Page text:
Well, we got that big surprise, primarily because crude imports were sharply down from last week. Some excerpts:
U.S. crude oil refinery inputs averaged 14.9 million barrels per day during the week ending November 16, down 151,000 barrels per day from the previous week’s average. Refineries operated at 87.0 percent of their operable capacity last week.
U.S. crude oil imports averaged over 9.8 million barrels per day last week, down 667,000 barrels per day from the previous week. U.S. commercial crude oil inventories (excluding those in the Strategic Petroleum Reserve) dropped by 1.1 million barrels compared to the previous week. At 313.6 million barrels, U.S. crude oil inventories are in the upper half of the average range for this time of year.
Total motor gasoline inventories increased by 0.2 million barrels last week, and are below the lower end of the average range. Distillate fuel inventories decreased by 2.4 million barrels, but are in the middle of the average range for this time of year. Total commercial petroleum inventories decreased by 6.9 million barrels last week, and are in the upper half of the average range for this time of year.
Updated: As oil stands again at the cusp of $100, here is what analysts expect for this week’s report report:
Analysts surveyed by Dow Jones Newswires, on average, predict that crude oil inventories rose by 800,000 barrels last week, while refinery use grew by 0.4 percentage point to 88.1 percent of capacity.
Gasoline inventories likely grew by 700,000 barrels, the analysts predicted, while inventories of distillates, which include heating oil and diesel fuel, fell by 400,000 barrels.
While oil supplies likely rose last week, prices were being supported Tuesday by concerns there would be a bullish surprise in the EIA report, such as an unexpected decline in inventories.
If we see that unexpected decline, then WTI should break $100.
Last week, I noted that even though there was a very big surprise with respect to crude inventories, the market seemed slow to react. I indicated that it may have just been an artifact, and that was in fact what it turned out to be. I get my quotes from the NYMEX site, and those quotes are delayed by 15 minutes. So, no opportunities to make money as a result of a slow-moving market. Actually, I would have been stunned if traders weren’t poised to react to a large surprise in the report, but it seemed as if they weren’t. That’s why I posed the question.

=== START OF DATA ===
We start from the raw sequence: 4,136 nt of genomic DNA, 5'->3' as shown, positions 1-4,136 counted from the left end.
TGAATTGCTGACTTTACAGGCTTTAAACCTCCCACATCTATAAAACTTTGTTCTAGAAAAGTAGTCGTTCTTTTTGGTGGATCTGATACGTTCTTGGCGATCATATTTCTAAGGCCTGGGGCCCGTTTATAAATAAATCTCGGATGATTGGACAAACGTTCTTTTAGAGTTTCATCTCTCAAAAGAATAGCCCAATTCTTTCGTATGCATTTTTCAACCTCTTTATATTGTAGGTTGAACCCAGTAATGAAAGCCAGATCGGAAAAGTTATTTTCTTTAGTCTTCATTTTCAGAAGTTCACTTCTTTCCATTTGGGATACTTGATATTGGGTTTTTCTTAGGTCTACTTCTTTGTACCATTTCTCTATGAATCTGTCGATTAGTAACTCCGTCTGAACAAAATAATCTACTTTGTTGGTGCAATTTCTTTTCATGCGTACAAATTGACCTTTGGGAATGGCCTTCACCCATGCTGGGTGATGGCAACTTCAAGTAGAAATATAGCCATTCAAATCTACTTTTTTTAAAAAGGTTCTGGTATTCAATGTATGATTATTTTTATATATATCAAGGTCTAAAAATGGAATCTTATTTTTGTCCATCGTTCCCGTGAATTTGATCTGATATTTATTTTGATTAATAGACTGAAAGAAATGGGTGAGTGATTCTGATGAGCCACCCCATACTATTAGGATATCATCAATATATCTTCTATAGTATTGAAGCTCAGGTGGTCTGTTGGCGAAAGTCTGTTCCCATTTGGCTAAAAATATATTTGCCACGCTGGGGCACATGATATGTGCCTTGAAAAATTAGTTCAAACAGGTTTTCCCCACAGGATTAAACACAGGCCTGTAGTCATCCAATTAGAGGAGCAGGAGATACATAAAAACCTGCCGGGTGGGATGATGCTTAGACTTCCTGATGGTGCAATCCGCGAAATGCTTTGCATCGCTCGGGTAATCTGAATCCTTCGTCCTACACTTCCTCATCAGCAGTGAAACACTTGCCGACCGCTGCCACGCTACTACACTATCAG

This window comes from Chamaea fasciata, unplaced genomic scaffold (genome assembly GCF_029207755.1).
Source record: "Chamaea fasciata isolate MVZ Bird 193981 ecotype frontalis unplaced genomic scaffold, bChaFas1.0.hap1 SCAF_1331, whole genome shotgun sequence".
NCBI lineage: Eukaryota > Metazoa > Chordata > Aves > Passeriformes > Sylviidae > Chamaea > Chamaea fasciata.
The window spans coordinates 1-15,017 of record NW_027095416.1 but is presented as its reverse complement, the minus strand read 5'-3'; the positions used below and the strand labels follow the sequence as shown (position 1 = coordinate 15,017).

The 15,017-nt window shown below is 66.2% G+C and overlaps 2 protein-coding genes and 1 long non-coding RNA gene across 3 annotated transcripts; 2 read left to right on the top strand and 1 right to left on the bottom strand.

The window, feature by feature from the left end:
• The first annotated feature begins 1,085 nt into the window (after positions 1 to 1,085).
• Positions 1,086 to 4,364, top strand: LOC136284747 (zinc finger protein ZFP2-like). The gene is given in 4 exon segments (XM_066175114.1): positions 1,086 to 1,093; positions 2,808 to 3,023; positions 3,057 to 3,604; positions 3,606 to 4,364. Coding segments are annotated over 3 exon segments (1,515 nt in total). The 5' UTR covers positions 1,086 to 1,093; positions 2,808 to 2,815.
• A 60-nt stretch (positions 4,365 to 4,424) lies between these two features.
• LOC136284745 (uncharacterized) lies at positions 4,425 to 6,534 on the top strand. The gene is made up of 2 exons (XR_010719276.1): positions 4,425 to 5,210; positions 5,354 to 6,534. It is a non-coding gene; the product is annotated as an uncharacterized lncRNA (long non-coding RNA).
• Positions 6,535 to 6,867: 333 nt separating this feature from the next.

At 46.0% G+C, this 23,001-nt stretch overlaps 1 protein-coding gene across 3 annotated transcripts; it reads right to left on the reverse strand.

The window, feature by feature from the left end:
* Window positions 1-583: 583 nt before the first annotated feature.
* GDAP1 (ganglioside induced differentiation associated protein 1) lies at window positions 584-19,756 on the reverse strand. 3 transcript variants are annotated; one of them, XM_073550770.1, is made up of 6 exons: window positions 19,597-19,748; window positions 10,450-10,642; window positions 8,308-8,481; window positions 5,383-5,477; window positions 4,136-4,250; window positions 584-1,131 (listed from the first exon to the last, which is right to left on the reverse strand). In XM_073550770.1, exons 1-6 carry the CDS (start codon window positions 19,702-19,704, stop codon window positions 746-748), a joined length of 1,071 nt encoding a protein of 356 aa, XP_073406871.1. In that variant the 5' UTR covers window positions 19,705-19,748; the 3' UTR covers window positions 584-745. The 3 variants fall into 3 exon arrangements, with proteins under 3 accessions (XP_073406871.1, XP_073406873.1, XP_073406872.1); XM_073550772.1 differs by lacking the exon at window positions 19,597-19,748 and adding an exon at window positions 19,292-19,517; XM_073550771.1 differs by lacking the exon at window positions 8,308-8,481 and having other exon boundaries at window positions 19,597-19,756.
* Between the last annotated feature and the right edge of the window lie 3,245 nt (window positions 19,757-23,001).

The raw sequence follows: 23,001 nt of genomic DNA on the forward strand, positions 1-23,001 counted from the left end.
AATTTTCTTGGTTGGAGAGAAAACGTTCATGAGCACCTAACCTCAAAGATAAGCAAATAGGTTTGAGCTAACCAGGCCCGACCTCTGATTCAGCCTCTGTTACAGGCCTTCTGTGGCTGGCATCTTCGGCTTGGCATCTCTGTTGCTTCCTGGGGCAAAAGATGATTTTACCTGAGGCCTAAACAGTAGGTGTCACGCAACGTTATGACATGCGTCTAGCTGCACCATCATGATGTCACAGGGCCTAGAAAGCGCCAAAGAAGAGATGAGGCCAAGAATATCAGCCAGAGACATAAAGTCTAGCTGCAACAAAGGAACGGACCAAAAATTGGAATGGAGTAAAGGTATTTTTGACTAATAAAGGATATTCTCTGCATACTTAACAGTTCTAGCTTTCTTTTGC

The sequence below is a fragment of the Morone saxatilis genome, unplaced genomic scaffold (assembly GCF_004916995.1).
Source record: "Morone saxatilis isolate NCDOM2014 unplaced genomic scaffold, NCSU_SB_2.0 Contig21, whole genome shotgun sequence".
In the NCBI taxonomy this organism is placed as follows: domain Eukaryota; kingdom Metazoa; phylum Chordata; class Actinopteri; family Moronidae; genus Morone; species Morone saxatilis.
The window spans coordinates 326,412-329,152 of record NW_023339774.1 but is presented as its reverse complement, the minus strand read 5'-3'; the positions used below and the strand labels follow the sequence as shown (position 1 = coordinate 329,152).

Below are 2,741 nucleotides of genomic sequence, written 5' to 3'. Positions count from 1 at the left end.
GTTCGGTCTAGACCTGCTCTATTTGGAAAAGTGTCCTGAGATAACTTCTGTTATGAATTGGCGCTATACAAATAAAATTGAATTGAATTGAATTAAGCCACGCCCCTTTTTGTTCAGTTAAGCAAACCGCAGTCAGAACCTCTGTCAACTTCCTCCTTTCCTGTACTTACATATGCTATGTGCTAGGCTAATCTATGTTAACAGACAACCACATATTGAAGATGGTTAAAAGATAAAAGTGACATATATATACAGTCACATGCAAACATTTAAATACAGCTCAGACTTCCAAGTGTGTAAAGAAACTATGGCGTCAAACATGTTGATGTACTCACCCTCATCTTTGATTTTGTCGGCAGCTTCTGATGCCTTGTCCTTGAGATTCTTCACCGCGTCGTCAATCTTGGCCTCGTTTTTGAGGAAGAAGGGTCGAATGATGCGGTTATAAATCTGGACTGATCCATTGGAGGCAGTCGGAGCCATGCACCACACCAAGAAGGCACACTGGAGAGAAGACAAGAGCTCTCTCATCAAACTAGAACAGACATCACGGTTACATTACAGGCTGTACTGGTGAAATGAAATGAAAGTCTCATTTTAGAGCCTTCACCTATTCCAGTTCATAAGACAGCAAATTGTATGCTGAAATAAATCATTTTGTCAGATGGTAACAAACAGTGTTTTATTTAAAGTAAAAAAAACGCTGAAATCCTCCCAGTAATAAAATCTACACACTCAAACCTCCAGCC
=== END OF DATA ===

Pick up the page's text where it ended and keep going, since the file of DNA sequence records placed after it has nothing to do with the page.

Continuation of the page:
In fact, someone posted a very interesting graph that suggests that in fact the movement in price happened prior to the release of the report:
I know that graph is hard to read. Here is the link for the original graphic, in case you want to see the fine details. What it looks like is that about 4 minutes prior to the release of the inventory report, the price rapidly dropped over $1/bbl, implying that contracts were being dumped. This could of course be innocent; someone could have rolled the dice and guessed that the report would be bearish. That could also be due to the resolution on that graph (i.e., what you see above may have actually happened just after the report’s release).
But for a suspicious person like me, I started wondering about just how many people have access to this data. It would be very lucrative to sell some advance information, so I am curious as to how the EIA safeguards the early release of the numbers. How many people know the numbers before they are released? What safeguards exist to prevent someone from selling the information? Do any of the EIA’s employees drive a Ferrari? (kidding)
I asked Doug MacIntyre, author of This Week in Petroleum, if he could comment on this. Doug wrote:
EIA understands completely the seriousness of our data and carefully safeguard it before it gets released. We know that a lot of money can be made if the data were known prematurely, and everyone involved is very careful not to divulge ANY information to ANYONE before the release. In fact, we even go a little farther and try not to comment on the data to the press until at least 1 hour after the data are released. I am confident that the data were not, and have not been compromised.
EIA will not discuss the specific procedures we do to safeguard the data or divulge the number of people that have access to the data, as we believe that any information regarding the procedures we follow should be safeguarded as much as the data.
Thanks for explaining that, Doug.